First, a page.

Just as the numerous eggs inside the nest boxes are preparing to hatch, disaster strikes the Black Forest. A destructive wildfire is ravaging the woods, destroying large swaths of habitat and homes. Ignited early in the afternoon of June 11, an uncontrollable wildfire is raging toward my nest box trail. I was forced to evacuate my home as a massive smoke plume engulfed my beloved woods. The fire continues to grow, and I feel helpless as I watch my forest burn. I fear many things from this fire, but utmost is my fear for the 63 eggs on my nest box trail so close to hatching. A home can be replaced, but the lives of 63 birds cannot. As I write now, I watch from a hotel window helicopters and planes dumping slurry and water into the hazy smoke plume. The entire city smells like smoke. I fear now that my efforts to provide the birds of Colorado safe places to raise their young were ended in only a few days of destruction. I do not know if the nest boxes still stand. If so, will the parents continue to tend their nests despite a thick, burning plume of smoke? There are so many uncertainties that only time will resolve. As I watch the fire continue to grow, I desperately hope the Black Forest will survive the disastrous effects of an unnaturally powerful fire.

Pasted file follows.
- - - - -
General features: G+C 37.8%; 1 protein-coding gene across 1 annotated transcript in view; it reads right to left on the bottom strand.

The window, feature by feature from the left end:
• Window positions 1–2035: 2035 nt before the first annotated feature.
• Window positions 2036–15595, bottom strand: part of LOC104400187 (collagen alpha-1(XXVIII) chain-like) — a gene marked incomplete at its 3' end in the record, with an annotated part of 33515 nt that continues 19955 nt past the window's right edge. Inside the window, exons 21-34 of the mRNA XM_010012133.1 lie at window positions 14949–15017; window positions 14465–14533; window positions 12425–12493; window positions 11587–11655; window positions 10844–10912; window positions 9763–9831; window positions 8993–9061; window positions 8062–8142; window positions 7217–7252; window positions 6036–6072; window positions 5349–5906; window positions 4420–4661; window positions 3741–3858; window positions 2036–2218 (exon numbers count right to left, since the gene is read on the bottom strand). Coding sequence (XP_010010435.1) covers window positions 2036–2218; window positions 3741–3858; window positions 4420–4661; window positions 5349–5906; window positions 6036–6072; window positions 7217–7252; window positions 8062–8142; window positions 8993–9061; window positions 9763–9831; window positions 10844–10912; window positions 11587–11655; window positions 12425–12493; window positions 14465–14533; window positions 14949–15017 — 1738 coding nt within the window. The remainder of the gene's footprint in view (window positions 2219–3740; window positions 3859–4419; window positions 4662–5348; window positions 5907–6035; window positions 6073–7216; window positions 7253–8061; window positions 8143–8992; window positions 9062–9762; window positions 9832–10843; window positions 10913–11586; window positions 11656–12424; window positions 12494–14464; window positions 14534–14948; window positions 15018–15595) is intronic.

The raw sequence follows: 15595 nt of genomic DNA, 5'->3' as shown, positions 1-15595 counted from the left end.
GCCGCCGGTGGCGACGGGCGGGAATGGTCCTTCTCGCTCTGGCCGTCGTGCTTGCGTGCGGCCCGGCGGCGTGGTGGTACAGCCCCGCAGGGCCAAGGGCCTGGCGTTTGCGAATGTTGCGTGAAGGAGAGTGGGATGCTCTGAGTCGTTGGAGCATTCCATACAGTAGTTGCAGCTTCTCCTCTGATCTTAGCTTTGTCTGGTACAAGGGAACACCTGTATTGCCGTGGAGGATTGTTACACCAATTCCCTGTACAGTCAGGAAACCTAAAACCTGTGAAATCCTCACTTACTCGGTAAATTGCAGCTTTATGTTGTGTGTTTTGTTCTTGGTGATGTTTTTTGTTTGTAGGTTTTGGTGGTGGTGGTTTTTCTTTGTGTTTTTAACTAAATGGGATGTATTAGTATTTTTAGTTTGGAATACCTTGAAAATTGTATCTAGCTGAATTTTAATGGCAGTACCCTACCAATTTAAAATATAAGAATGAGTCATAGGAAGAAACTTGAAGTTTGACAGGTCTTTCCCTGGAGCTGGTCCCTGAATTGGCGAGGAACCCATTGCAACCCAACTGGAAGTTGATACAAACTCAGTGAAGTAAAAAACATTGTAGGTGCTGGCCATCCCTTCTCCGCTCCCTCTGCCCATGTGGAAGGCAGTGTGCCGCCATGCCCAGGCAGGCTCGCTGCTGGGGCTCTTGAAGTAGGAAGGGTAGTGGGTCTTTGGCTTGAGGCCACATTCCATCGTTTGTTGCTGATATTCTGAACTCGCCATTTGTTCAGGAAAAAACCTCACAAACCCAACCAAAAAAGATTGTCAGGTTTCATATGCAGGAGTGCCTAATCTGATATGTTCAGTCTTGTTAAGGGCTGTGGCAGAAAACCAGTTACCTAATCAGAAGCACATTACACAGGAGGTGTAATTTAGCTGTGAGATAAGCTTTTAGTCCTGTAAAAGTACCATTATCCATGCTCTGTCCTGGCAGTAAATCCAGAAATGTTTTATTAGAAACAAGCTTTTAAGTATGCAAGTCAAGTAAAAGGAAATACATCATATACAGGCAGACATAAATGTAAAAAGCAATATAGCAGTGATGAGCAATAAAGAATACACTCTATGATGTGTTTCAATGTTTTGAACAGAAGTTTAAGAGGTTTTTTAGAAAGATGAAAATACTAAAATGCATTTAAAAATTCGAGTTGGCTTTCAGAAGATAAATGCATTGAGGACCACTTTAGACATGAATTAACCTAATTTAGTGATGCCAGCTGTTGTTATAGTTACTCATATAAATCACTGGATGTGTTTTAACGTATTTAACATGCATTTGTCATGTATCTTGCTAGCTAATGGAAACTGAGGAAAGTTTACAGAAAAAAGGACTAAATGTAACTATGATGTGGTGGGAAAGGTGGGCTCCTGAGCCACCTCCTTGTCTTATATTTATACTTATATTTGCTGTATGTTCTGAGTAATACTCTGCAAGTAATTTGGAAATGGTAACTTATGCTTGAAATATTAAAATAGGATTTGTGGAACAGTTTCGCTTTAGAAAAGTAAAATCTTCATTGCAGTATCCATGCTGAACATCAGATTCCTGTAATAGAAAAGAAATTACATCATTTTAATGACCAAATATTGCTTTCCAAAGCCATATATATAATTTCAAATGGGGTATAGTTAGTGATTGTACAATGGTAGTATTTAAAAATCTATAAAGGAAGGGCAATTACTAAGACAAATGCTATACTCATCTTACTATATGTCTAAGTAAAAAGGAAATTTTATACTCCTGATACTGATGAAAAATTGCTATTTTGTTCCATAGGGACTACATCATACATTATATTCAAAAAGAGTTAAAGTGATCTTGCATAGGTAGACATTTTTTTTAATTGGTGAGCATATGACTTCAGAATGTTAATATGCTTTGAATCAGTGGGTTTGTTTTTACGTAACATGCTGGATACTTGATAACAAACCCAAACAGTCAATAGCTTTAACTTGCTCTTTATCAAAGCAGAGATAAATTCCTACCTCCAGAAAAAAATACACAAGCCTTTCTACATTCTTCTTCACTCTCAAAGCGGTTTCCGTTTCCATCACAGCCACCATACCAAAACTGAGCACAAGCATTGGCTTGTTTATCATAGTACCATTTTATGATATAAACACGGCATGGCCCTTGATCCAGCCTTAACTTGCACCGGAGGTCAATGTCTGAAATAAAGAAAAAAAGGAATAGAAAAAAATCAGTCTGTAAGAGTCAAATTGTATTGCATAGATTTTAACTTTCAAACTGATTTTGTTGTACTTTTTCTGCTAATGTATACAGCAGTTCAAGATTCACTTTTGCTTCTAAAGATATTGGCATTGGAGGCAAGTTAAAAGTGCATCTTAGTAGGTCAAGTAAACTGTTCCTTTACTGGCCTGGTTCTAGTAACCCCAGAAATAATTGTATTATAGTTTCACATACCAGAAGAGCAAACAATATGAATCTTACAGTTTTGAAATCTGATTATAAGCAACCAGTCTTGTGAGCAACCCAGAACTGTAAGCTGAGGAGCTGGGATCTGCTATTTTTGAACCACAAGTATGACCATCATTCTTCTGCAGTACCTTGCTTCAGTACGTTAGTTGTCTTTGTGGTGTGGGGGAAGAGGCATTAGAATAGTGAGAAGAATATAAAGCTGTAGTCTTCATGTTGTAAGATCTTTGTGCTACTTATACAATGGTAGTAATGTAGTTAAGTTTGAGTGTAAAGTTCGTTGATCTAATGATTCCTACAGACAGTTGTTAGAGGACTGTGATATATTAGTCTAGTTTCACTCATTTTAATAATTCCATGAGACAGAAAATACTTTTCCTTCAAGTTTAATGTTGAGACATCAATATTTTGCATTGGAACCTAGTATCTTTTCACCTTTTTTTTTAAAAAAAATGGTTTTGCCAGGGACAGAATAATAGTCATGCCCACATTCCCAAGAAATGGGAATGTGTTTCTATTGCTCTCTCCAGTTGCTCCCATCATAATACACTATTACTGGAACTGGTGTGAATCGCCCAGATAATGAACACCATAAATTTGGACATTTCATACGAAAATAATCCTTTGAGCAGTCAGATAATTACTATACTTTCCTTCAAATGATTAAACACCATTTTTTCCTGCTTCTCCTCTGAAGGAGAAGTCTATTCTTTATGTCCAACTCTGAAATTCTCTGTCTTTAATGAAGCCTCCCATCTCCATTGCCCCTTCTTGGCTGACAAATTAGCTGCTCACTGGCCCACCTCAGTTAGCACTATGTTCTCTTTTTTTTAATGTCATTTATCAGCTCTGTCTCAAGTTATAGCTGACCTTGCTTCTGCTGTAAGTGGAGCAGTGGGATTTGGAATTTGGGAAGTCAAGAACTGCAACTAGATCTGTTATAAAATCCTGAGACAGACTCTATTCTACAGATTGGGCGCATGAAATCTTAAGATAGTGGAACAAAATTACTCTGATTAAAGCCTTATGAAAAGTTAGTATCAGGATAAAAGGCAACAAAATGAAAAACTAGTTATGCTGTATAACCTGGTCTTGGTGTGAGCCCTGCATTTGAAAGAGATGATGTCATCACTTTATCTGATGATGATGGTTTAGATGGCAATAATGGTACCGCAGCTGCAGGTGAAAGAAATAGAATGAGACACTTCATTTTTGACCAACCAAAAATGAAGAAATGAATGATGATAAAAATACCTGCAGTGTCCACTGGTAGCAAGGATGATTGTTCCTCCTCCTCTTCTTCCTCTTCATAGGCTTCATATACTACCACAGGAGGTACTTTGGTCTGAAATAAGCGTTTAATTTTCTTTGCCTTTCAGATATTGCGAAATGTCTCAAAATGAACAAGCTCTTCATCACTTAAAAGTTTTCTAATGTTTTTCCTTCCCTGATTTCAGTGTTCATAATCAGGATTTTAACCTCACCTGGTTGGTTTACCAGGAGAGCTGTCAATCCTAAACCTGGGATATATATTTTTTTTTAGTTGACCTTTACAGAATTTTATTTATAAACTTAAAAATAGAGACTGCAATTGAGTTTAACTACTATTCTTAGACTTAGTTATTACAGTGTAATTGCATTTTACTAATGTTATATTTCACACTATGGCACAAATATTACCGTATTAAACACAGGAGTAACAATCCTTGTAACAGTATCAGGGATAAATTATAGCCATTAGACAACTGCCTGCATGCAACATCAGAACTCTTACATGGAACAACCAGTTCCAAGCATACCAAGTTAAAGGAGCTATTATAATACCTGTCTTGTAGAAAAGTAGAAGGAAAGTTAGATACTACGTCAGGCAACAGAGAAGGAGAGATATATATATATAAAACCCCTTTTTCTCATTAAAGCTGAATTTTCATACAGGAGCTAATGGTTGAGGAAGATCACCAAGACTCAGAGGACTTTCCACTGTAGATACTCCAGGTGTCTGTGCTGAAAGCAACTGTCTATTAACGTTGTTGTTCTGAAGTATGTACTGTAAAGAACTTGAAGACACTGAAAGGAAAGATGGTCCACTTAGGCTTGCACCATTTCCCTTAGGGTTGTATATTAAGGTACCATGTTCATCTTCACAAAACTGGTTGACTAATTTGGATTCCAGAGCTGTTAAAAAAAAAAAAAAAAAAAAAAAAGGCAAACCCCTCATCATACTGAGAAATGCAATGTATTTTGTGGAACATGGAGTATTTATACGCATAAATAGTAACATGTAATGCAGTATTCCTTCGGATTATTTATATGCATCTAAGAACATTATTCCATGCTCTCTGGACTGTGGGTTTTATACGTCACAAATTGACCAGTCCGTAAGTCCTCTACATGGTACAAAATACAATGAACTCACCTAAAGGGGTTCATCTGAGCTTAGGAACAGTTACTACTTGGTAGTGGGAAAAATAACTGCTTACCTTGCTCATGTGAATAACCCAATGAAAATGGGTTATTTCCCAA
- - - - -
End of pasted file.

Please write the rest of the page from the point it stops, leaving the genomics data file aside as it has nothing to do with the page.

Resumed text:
As I sat in the hotel room while Black Forest burned, I was more driven than ever to finish my Young Birder of the Year contest. I continued to work in spite of the fear and uncertainty. I was most afraid of the fate of my nest boxes. After days of agonizing waiting, we received news that our home had narrowly survived the fire. Yet I could not be happy about this news; hundreds of other people had not been as fortunate as my family. After a week of mandatory evacuation, we were finally allowed to venture into what remained of Black Forest.

The fire destroyed large swaths of the forest but, fortunately, an efficient evacuation system prevented widespread loss of human life. As I watched the news, the number of homes destroyed by the flames grew from 10, to 50, to 100, and finally to a staggering 486 homes. For the longest time I was uncertain of the fate of my home and of School in the Woods, and I still do not know the fate of the nesting birds on Section 16. The nest box trail still lies within the mandatory evacuation zone. I can see part of Section 16 from the end of my street and it is clear the ground has been reduced to ash. Many of the trees are now towering black skeletons. I cannot see any of the nest boxes, so the future of the nest box trail remains uncertain.